• Event-related potentials;
  • N400;
  • words;
  • environmental sounds

Background:  Autism is a pervasive developmental disorder characterized by deficits in social-emotional, social-communicative, and language skills. Behavioral and neuroimaging studies have found that children with autism spectrum disorders (ASD) evidence abnormalities in semantic processing, with particular difficulties in verbal comprehension. However, it is not known whether these semantic deficits are confined to the verbal domain or represent a more general problem with semantic processing. The focus of the current study was to investigate verbal and meaningful nonverbal semantic processing in high-functioning children with autism (mean age = 5.8 years) using event-related potentials (ERPs).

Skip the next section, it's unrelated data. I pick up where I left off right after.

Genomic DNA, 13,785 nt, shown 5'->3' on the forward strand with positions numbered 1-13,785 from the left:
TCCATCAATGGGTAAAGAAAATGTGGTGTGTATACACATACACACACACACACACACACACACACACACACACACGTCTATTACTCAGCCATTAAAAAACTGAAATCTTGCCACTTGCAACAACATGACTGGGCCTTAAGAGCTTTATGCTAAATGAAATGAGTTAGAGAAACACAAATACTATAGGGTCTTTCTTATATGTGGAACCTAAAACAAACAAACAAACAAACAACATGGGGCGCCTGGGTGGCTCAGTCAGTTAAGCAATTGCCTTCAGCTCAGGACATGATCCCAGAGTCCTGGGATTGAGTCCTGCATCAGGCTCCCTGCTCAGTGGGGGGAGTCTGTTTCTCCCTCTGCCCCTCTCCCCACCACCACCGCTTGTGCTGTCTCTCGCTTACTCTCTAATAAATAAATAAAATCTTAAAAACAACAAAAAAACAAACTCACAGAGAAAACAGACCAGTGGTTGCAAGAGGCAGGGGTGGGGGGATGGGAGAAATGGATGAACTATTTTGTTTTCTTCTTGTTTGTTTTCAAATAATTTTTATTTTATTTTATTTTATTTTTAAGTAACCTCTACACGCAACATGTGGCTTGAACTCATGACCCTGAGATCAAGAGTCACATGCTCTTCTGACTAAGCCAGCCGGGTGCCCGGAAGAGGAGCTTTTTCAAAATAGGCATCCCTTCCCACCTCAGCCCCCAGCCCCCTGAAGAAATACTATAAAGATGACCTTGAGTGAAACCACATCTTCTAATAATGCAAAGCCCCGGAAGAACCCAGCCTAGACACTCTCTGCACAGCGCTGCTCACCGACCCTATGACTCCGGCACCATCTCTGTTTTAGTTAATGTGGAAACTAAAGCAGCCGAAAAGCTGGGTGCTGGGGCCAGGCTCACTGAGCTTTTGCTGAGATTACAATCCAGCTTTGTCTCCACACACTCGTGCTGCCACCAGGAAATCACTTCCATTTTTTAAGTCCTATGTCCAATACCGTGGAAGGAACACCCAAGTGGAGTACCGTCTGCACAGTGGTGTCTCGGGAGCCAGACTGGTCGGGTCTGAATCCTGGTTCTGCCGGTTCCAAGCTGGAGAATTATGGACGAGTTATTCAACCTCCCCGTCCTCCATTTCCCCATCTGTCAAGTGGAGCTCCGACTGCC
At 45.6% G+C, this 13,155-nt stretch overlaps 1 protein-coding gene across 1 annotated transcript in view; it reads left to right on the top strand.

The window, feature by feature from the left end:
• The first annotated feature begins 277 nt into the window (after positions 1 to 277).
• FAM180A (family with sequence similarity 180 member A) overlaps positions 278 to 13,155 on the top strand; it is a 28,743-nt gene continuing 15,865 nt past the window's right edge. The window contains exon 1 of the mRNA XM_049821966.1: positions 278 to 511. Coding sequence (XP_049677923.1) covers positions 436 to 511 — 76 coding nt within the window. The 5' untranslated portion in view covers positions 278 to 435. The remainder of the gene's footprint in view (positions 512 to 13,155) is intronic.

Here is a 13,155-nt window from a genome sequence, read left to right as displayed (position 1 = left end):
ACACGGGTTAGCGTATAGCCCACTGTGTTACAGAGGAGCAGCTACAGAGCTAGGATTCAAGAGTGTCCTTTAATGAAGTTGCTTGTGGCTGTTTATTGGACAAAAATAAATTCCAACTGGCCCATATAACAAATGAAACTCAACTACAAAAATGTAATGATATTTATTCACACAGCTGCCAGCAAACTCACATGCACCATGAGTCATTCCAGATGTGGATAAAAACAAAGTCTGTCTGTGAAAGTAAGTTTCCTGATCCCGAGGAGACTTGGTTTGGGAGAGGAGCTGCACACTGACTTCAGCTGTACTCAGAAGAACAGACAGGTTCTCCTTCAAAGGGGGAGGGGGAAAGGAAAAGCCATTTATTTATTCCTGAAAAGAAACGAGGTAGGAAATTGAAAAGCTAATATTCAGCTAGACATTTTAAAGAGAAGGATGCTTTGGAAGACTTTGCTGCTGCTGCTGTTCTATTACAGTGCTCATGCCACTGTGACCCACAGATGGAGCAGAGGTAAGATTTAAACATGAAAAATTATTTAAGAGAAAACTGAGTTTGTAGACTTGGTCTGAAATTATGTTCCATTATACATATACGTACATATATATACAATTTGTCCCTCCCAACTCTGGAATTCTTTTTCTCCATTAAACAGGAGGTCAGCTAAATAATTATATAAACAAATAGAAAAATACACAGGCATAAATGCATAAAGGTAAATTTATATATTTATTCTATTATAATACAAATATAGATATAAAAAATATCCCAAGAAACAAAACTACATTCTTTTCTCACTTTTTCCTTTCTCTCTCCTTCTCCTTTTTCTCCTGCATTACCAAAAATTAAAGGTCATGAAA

Method:  ERPs were recorded while children attended to semantically matching and mismatching picture–word and picture–environmental sound pairs.

Results:  ERPs of typically developing children exhibited evidence of semantic incongruency detection in both the word and environmental sound conditions, as indexed by elicitation of an N400 effect. In contrast, children with ASD showed an N400 effect in the environmental sound condition but not in the word condition.

Conclusions:  These results provide evidence for a deficiency in the automatic activation of semantic representations in children with ASD, and suggest that this deficit is somewhat more selective to, or more severe in, the verbal than the nonverbal domain.